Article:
The Blue-gray Tanager (eBird link) is a common bird here that is found only in Central and South America. I love it when one comes to my garden as he did here back in May here in one of my Nance Trees. See some of the many photos I’ve made of this bird all over Costa Rica in my Blue-gray Tanager Gallery.
Between my casita and the driveway going to the top of our hill and the big house there is mainly a row of privacy palms, though right at the gate is a little spreading Nance Tree which is now flowering and those flowers will turn to Nance Berries. Different kinds of birds eat them in the different stages, some even now as flowers which are already turning into baby berries. The birds are coming! 🙂
Humans do eat the berries with a taste that’s only “so-so” for me and some people tell me that they make good marmalade or jelly, but doesn’t anything with enough sugar added? 🙂 Yet harvesting enough would be tricky with the competition of birds and some small animals like squirrels and iguanas! 🙂 The joy of living in a garden!
And below are three more shots including one of the small tree . . .
To maintain a vista from my terrace I have to top or prune off the top of both my Yellow Bells Tree and my Nance Tree about once a year.
I asked the gardener to write down the official name in Spanish which is “Arbole de vainillo” (Costa Rica only name – click for español description and other Spanish names by country). I just discovered that the Latin name Tecoma stans (click for English description) also has multiple English names listed in this order on Wikipedia: Yellow Trumpetbush, Yellow Bells (which I have been calling it because of the yellow bell-shaped flowers), Yellow Elder, and Ginger-Thomas. It is the official flower of the United States Virgin Islands and the floral emblem of The Bahamas, both using different names!
And is very popular all over Costa Rica as a garden tree bringing 2-4 months of yellow flowers every year. You can see more photos of my trees blooming in my photo gallery named: My Home Gardens.
“In joy or sadness, flowers are our constant friends.”
Coming in October: A visit to Rincón de la Vieja National Park & Hacienda Guachipelin, a volcano park lodge, this one in the north of Guanacaste, above Liberia (a new area for me) and another hotel that promises a great birding experience. I continue to try new places while occasionally repeating favorites like a redo of Arenal Observatory (another volcano birding lodge) coming in November. In Costa Rica – the adventures never end!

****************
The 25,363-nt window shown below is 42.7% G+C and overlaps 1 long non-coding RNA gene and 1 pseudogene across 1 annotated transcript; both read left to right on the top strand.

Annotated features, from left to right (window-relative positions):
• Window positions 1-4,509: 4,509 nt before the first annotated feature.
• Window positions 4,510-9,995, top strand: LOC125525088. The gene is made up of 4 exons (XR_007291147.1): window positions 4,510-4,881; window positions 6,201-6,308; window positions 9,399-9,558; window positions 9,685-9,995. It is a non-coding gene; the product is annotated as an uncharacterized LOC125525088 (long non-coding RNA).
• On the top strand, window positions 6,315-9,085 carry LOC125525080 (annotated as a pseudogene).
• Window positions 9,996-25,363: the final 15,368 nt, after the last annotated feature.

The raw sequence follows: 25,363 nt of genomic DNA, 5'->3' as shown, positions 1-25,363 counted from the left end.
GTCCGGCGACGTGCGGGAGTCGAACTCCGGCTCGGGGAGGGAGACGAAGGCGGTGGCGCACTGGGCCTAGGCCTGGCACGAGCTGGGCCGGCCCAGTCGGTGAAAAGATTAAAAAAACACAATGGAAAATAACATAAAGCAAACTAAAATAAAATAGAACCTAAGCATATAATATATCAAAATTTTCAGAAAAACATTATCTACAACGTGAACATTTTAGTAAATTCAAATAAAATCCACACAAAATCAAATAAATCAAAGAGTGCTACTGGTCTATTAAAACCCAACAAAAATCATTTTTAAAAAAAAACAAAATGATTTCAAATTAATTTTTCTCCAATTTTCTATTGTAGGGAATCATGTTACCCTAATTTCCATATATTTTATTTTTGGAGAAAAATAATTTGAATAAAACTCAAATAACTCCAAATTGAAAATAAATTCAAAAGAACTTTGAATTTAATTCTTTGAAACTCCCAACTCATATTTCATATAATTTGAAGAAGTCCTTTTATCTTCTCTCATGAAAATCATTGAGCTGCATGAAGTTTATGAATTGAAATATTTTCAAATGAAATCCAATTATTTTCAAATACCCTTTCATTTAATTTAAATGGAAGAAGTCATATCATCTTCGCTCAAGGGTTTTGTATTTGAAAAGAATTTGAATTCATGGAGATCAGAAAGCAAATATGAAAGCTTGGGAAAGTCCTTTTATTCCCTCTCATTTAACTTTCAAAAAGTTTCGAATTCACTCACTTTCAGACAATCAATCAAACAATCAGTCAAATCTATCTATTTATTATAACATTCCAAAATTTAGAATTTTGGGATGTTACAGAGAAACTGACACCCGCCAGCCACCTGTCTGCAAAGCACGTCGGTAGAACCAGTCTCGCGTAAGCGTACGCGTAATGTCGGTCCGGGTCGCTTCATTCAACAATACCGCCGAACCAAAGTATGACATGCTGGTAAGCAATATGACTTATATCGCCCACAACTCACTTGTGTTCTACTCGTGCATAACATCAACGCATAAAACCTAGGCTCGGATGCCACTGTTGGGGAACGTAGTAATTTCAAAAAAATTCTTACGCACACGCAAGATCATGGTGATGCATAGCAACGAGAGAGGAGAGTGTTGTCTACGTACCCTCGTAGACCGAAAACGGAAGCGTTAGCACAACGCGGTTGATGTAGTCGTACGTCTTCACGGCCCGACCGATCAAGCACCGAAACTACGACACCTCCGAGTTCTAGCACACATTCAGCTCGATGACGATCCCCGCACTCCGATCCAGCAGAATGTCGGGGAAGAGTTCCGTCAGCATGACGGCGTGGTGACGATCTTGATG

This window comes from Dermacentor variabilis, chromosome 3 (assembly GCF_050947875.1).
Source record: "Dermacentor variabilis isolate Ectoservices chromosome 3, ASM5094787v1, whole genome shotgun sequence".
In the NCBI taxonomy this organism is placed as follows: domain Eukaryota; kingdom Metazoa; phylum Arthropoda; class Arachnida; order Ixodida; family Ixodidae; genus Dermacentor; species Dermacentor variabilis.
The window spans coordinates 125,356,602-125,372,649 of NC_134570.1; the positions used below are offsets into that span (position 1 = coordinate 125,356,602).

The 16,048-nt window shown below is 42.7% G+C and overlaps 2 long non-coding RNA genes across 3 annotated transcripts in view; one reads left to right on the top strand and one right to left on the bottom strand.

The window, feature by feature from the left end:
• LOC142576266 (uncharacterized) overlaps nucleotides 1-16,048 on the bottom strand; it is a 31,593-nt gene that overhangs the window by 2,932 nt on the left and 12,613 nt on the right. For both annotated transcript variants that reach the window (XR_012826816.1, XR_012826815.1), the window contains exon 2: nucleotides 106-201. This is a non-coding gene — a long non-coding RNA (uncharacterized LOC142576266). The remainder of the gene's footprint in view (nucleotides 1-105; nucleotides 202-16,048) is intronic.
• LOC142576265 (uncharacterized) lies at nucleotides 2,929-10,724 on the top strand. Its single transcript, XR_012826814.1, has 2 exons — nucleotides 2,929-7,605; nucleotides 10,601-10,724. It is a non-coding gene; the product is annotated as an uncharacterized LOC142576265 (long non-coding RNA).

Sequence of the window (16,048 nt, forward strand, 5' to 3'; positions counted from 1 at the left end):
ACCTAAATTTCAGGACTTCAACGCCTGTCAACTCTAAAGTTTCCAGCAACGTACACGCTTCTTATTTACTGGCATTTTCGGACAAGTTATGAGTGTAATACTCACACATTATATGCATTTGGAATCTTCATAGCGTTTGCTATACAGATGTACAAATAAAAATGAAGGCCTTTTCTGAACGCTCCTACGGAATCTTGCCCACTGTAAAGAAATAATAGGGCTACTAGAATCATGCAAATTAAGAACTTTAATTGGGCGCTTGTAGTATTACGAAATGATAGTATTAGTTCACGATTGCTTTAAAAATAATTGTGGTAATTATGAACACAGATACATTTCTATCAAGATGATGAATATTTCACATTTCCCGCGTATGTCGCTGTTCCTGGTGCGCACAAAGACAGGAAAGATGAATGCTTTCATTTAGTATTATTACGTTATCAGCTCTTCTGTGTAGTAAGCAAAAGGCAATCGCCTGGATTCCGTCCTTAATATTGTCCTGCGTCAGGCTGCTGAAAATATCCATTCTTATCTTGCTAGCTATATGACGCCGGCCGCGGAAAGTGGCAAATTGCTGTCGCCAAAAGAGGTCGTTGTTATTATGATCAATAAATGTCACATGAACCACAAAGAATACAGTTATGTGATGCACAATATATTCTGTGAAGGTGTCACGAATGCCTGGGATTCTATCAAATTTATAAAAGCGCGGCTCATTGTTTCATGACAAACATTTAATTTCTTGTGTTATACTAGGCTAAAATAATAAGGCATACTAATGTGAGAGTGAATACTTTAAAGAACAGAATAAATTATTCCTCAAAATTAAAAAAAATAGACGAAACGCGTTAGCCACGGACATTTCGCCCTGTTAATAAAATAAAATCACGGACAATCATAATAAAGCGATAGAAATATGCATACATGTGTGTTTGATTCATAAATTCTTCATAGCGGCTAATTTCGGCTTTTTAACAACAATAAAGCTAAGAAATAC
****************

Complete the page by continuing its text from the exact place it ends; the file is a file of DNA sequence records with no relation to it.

Step into my main garden from the driveway or back door of house. Surrounded by the trees and other flowers of neighbors. You know you are in a tropical place!
Out my backdoor you are greeted by a pottery bird garden-art by Anthony. Anthony Jeroski will soon be moving into the house across the driveway since Don & Lynda just moved back to the states. Anthony & I have plans for a garden-art bird nest made of wood & wire that will feature a glass egg made by my Nashville friend Kevin Hunter. I think you will like it Kevin!
Here a garden is really your whole yard and terrace and that is true for me. With watering during the dry season, my “front yard” jungle has grown, especially the Cecropia or Guarumo tree, many palms & flowers on a slope.
One is a Nance Tree which by July will have little yellow fruits I can eat!
Bougainvillea is blooming on my terrace and down below on the slope. There was not one here when I came and I consider it the quintessential tropical flower I got used to in Florida and The Gambia. I have two now!
Once de Abril Plantaor 11th of April Plant is what my gardener calls it. It is becoming very tall and full shrub, adding to my privacy screen and it blooms year around with seasonal yellow berries that birds eat quickly. It is one of my favorite plants and was a surprise gift from my gardener. The 11th of April is Juan Santamaria Day, our only war hero. He was the drummer boy who stopped the American Walker from taking over Costa Rica as his personal slave state. DO YOU SEE THE BEE ON THE FLOWER? Click image for larger view.
The largest of my 4 Heliconia plants.
The brightest of my Heliconia plants.
The smallest of my Heliconia plants.
And the most prolific of the 4 Heliconia plants. It greets you at the driveway next to the Plumbago.
Red Ginger is all over my garden & prolific.
Lantanas are my border and called multiple things here. Grow fast! I have to cut them back regularly or they become shrubs! That is something like a Florida White Butterfly here today.
A type of Petunia that blooms abundantly every morning, then by mid-afternoon the blooms have all dropped to the ground. More the next morning! Year-around.
Flame Vine in English or Triquitraque in Spanish which literally means “firecracker” in Spanish
Flame Vine or Triquitraque
Plumbago is beautiful and my most prolific bloomer. My background plant. But it grows so fast I have to cut it back every few months, losing some color. But it blooms year-around and especially on the new growth after trimming.
“Crown of Thorns” is what Lynda called it. I bought at Don & Lynda’s Moving Sale.
Aloe Vera – I’m always ready for burn! 🙂
Sorry I made so many photos this morning! And that is not all of my garden! 🙂 I love it!
And this is very near the end of the dry season, meaning we have had no rain since November. I water most everything every two days. It is work but worth it! I even have green grass which is rare here this time of year. And it has been especially hot this summer or dry season. So my garden has been a lot of work! That is what it takes to have a piece of paradise! As Rudyard Kipling says . . .
“Gardens are not made by singing ‘Oh, how beautiful!’ and sitting in the shade.”